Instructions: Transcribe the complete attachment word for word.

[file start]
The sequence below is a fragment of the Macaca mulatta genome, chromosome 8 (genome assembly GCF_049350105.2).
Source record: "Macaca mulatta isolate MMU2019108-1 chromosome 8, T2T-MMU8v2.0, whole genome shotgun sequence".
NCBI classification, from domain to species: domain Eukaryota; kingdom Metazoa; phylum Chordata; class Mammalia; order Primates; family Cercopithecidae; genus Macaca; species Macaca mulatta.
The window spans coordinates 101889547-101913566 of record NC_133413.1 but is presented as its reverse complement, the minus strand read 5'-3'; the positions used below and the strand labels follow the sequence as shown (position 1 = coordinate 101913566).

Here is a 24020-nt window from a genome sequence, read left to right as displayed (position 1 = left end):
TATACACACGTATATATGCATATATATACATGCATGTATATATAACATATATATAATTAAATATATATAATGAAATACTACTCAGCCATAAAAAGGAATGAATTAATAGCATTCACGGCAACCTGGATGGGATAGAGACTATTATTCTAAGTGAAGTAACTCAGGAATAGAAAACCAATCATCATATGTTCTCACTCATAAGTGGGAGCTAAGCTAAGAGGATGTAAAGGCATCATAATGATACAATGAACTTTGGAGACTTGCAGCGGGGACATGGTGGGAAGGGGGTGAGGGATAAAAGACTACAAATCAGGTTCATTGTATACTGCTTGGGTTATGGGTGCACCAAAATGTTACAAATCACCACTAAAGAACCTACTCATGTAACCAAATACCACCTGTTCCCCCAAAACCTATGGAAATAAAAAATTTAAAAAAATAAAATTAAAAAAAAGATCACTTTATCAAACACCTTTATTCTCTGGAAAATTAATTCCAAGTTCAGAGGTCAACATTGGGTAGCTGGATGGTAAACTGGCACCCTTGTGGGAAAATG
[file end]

The sequence below is a fragment of the Macaca mulatta genome, chromosome 8 (genome assembly GCF_049350105.2).
Source record: "Macaca mulatta isolate MMU2019108-1 chromosome 8, T2T-MMU8v2.0, whole genome shotgun sequence".
NCBI classification, from domain to species: domain Eukaryota; kingdom Metazoa; phylum Chordata; class Mammalia; order Primates; family Cercopithecidae; genus Macaca; species Macaca mulatta.
The window spans coordinates 101889547-101913566 of record NC_133413.1 but is presented as its reverse complement, the minus strand read 5'-3'; the positions used below and the strand labels follow the sequence as shown (position 1 = coordinate 101913566).

Here is a 24020-nt window from a genome sequence, read left to right as displayed (position 1 = left end):
TATACACACGTATATATGCATATATATACATGCATGTATATATAACATATATATAATTAAATATATATAATGAAATACTACTCAGCCATAAAAAGGAATGAATTAATAGCATTCACGGCAACCTGGATGGGATAGAGACTATTATTCTAAGTGAAGTAACTCAGGAATAGAAAACCAATCATCATATGTTCTCACTCATAAGTGGGAGCTAAGCTAAGAGGATGTAAAGGCATCATAATGATACAATGAACTTTGGAGACTTGCAGCGGGGACATGGTGGGAAGGGGGTGAGGGATAAAAGACTACAAATCAGGTTCATTGTATACTGCTTGGGTTATGGGTGCACCAAAATGTTACAAATCACCACTAAAGAACCTACTCATGTAACCAAATACCACCTGTTCCCCCAAAACCTATGGAAATAAAAAATTTAAAAAAATAAAATTAAAAAAAAGATCACTTTATCAAACACCTTTATTCTCTGGAAAATTAATTCCAAGTTCAGAGGTCAACATTGGGTAGCTGGATGGTAAACTGGCACCCTTGTGGGAAAATG